Wiegmann, D. A., Rich, A., Zhang, H. (2001). Automated diagnostic aids: the effects of aid reliability on users’ trust and reliance. Theoretical Issues in Ergonomics Science, 2(4), 352-367.

The Cognitive Engineering Laboratory

John Wayne, United Airways, and Human Factors

Most everyone probably heard about the gun accidentally fired in the passenger plan cockpit last week.

But did you hear about the designs that lead to this human error?

I had to do some detective work (and quizzing gun owners) to find the following pictures:

Here is the gun in question (or similar enough) showing the safety and the spaces in front of and behind the trigger.

pilotgun.jpg

Pilots keep the gun in a hoster (see below).

Users report some difficulty ascertaining whether the gun is “locked” into the holster. If it is not, then the trigger can be in an unexpected place (namely, higher in the holster than the shaped holster seems to indicate.)

The TSA requires pilots who have been issued these guns to padlock the trigger for every takeoff and landing. Reports are that pilots do this about 10 times for a shift. Therefore, let’s assume we have 10 chances for error in using the holster and in using the padlock.

tsaholster.jpg

The padlock goes through the trigger. It should go behind, to keep anyone from pulling the trigger. If the gun is 100% in the holster, this is the case. If it is not… then the padlock can end up in FRONT of the trigger. The opaque holster prevents a visual check of the trigger.

The holster also prevents a visual check of the safety.

All of this might be forgiven, or addressed with training, if it weren’t for the fact that there are numerous other ways to prevent a gun from firing rather than locking something through the trigger. Remember, we should be on the “Guard” step of “Design out, Guard, then Train.”

I’m not even going to discuss whether pilots should have guns.

“Boyd said he supports the program to arm pilots, saying, “if somebody who has the ability to fly a 747 across the Pacific wants a gun, you give it to them.”

For an amusing take, see “Trust is not Transitive.”

Electronic voting machines and misconceptions…

There was a report on electronic voting irregularities in South Carolina (during the Republican primaries last week) this morning on NPR.  The person that was interviewed,a representative of the State Election Commission, naively stated that the machines were fine, but it was the users who were not following operating procedures. Here is a quote:

“Any voting system is dependent on its user following the proper operating procedures and, in this case, Horry County election officials missed a step,” he says. That step was closing out tests performed on the machines before the elections, which left some test votes still recorded and any affected machine locked up.

Unfortunately, this widespread view of blaming the user prevents designers and engineers from coming up with easier to use voting machines. If the problem lies with the user, the manufacturer/designer is off the hook in terms of fixing the problem.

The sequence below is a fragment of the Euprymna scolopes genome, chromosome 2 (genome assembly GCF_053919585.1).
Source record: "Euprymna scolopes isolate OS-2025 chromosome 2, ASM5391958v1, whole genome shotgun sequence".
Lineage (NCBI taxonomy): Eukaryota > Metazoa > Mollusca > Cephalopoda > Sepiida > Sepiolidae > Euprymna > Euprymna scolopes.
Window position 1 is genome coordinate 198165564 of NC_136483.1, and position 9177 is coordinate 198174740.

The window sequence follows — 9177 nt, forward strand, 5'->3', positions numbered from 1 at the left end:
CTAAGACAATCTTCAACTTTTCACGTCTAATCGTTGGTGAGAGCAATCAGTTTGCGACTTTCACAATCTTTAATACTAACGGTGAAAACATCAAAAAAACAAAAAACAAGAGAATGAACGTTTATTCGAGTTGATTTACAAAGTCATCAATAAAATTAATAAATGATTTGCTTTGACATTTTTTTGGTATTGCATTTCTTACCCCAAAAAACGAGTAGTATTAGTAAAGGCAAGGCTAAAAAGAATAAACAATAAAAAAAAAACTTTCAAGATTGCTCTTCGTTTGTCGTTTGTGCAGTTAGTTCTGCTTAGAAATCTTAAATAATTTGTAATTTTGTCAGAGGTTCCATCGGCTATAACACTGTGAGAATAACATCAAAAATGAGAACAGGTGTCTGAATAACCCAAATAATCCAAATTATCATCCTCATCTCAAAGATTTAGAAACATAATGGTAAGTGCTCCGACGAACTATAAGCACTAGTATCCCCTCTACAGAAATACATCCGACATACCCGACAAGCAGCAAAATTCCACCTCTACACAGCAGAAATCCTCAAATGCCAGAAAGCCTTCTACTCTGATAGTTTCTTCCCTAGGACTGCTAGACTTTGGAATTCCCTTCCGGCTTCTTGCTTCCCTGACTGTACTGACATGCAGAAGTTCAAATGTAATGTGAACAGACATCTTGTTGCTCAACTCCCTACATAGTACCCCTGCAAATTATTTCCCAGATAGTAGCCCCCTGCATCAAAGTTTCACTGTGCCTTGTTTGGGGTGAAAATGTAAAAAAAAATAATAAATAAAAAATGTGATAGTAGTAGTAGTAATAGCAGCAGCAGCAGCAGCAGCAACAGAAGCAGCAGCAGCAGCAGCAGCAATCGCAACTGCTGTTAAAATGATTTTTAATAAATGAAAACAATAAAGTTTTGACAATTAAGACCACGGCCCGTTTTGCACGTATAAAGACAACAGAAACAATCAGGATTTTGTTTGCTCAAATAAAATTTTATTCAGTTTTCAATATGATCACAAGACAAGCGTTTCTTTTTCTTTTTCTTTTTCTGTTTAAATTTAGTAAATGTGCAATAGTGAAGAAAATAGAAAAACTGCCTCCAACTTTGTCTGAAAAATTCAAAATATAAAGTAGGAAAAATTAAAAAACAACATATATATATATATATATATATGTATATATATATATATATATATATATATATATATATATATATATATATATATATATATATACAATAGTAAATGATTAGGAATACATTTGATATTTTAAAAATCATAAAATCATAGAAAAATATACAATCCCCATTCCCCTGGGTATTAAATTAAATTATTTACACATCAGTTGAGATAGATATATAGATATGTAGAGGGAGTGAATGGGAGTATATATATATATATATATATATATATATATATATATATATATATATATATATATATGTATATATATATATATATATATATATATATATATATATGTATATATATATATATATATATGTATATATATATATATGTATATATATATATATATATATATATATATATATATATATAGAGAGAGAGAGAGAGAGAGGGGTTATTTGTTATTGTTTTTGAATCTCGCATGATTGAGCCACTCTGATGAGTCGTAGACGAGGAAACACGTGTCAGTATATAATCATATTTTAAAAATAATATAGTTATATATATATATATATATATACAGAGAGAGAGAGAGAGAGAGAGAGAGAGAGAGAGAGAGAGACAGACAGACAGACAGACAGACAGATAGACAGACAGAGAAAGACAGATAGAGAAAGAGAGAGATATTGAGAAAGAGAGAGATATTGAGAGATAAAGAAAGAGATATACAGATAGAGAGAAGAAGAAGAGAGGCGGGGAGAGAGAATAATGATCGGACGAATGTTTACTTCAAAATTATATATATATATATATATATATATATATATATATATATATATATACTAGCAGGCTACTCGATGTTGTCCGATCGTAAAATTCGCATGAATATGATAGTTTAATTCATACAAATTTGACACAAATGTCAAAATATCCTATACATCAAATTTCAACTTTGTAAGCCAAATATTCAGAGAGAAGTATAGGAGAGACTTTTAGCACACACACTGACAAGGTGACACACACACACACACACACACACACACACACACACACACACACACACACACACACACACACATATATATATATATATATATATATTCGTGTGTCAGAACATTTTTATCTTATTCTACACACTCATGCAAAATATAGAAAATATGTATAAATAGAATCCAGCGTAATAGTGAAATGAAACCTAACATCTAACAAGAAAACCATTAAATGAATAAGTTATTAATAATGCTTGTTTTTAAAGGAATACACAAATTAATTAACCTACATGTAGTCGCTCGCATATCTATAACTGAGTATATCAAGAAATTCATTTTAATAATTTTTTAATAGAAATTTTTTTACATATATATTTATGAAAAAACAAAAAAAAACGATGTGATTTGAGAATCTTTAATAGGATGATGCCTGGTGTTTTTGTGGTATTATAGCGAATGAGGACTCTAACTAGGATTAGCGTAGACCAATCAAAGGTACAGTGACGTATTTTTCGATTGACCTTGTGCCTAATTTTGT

From a user-centered design perspective (which has roots in human factors), you never blame the user!  With the prevalence of voting system usability issues in the news, clearly, there are no usability or human factors people working within the manufacturers of electronic voting systems.

[link to NPR story; text or streaming audio]

However, there is some hope. Human factors researchers Tiffany Jastrzembski and Neil Charness, at Florida State University, examined electronic voting machines to improve accuracy among older adults. The article, published in Ergonomics in Design, is a good example of applying the science of human factors to human-machine problems.

[link to press release and full text article]

Automation, Consumer Products, and Energy Usage

Interesting article on the use of automated decision aids on consumer devices. The researchers used a vacuum cleaner that indicated when an area needed more cleaning or not. They wanted to determine if users would use less energy if they were told that an area was clean. They found that energy consumption was not reduced. This is contrasted with some research (I can’t think of the exact citation) that showed that when users saw their household energy consumption, they tended to be more mindful about reducing their usage.

Sauer, J., & Ruttinger, B. (2007). Automation and decision support in interactive consumer products. Ergonomics, 50, 902 – 919.

Abstract. This article presents two empirical studies (n = 30, n = 48) that are concerned with different forms of automation in interactive consumer products. The goal of the studies was to evaluate the effectiveness of two types of automation: perceptual augmentation (i.e. supporting users’ information acquisition and analysis); and control integration (i.e. supporting users’ action selection and implementation). Furthermore, the effectiveness of on-product information (i.e. labels attached to product) in supporting automation design was evaluated. The findings suggested greater benefits for automation in control integration than in perceptual augmentation alone, which may be partly due to the specific requirements of consumer product usage. If employed appropriately, on-product information can be a helpful means of information conveyance. The article discusses the implications of automation design in interactive consumer products while drawing on automation models from the work environment.